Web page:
‘If it’s hard for a European rider, it’s harder for us’ – Eritrea’s Biniam Girmay, knocking down walls in cycling

There has perhaps never been an African cyclist more likely to succeed than Biniam Girmay, introduced on The Cycling Show as “the boy from Asmara, the hope for an entire continent”.

After clocking up some eye-catching results for ProContinental outfit, Delko, the 21-year-old signed for Intermarche-Wanty-Gobert Materiaux in September last year. Just weeks later, in the under-23 World Championship road race, Girmay was making history. A brilliant sprint for second place saw him become the first black African to stand on the podium at a World Championships.

“It was a big moment for me,” he says, “for my continent, for Eritrea and especially for black cycling, to show our potential to the world.”

“Show” is correct, because it’s not like it’s not always been there. And as proud as Girmay is to be the one to have broken through this particular barrier, it is not lost on him that it should have been knocked down a long time ago.

“In a lot of races I’m the only black rider in the peloton. If it’s hard for a European rider, it’s harder for us.”

Which is why we worded the opening sentence of this article in the very particular way that we did.

For the idea that sport is completely meritocratic, that talent and a strong work ethic are all you need to have a glittering career, is one surely now held onto only by a few. While Girmay is certainly a top tier talent, one prepared to push himself as hard as anyone around, so have other riders from the oldest continent. The difference is, unlike Girmay, they may not have been given the same opportunities. It is only his presence at the table that is rare.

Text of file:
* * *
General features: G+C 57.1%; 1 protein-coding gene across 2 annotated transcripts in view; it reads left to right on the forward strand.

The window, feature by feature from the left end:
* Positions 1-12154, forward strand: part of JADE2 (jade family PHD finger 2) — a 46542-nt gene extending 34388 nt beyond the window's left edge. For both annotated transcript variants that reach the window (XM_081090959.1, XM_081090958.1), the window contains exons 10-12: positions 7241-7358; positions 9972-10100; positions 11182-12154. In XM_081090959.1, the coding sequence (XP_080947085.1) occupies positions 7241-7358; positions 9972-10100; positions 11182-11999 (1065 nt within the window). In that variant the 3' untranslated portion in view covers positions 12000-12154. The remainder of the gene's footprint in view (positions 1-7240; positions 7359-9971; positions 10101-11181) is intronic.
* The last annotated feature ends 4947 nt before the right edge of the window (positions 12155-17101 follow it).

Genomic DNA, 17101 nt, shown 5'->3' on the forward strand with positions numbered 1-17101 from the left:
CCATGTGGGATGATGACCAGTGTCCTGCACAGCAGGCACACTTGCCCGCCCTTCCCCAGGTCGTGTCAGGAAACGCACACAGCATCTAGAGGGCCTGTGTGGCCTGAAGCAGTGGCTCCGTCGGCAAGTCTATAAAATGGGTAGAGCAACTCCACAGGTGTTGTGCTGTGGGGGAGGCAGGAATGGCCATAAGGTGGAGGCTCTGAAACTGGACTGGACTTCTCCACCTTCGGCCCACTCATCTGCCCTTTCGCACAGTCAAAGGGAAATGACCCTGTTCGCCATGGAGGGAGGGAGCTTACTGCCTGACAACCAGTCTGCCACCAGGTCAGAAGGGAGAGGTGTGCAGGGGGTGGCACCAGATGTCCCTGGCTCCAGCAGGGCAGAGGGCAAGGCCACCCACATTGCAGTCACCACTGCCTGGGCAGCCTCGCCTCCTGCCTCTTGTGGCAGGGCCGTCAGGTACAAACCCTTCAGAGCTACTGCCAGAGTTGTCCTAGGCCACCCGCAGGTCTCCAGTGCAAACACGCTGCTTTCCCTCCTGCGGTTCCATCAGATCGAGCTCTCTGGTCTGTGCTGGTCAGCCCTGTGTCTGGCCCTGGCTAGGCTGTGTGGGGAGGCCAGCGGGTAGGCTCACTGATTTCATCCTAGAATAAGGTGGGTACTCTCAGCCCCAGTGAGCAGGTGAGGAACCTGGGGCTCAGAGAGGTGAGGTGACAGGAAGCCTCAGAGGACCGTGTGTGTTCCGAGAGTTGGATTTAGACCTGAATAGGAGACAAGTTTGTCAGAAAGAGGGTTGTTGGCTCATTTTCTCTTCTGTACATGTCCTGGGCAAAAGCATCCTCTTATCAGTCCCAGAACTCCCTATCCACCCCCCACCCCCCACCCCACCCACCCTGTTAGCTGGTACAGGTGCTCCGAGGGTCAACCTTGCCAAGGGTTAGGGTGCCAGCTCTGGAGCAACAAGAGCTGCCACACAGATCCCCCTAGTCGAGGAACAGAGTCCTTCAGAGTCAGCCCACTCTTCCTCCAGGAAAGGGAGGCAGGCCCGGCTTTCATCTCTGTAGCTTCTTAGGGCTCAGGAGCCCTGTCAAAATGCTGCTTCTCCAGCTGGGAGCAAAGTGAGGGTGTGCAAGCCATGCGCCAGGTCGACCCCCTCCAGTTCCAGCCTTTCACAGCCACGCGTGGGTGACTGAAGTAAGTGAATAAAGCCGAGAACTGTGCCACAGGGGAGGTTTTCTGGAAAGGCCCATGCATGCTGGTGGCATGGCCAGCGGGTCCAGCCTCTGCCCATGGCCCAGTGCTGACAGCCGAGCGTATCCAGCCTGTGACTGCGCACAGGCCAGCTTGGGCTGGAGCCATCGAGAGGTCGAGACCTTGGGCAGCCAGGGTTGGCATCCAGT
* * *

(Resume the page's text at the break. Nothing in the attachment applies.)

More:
“Of course we work hard,” he says, “but you need someone to see you, to see your potential.”

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The scouting and coaching staff at Wanty certainly saw his potential, signing Girmay up on a four-year contract after Delko pulled down the shutters last summer.

Girmay has wasted no time in his first full season as a WorldTour rider. Winning ways began for the 21 year-old at the 15th Trofeo Alcudia, part of Challenge Mallorca, only his second start of the year.

He has since picked up an impressive string of results, including three top 10 finishes at Paris-Nice, and a 10th place finish in Milano-Torino last week. Perhaps most impressive of all was 12th at Saturday’s Milan-San Remo, ahead of former winner Michal Kwiatkowski (Ineos Grenadiers) and Primoz Roglic (Jumbo Visma).

His next target is just over two month away, and it’s a big one:

“The Giro [d’Italia],” he says. “ It will be my first Grand Tour.”

More than any other races, he says, back home in Asmara, “everybody watches the Grand Tours in the afternoon. Some people even stop their job and they just watch the Giro d’Italia.”

The upside to all the pressure that will come with, he says, is that “it gives you more motivation.”

Which is not to say that Girmay, or his colleagues, are at all short of the stuff to begin with: “There’s a lot of motivation on this team.”

He is already looking even further down the road, towards the World Championships in Rwanda in 2025. It will be the first time an African country has hosted cycling’s big show.

“It’s really important for us, for African cycling, to grow, to become more. There are no WorldTour races, or a lot of teams there.”

But there’s no reason why there can’t, or indeed won’t be in the future,

“I think our future is bright,” says Girmay. “This is the beginning, and I have to continue. It’s now that the door is open.”

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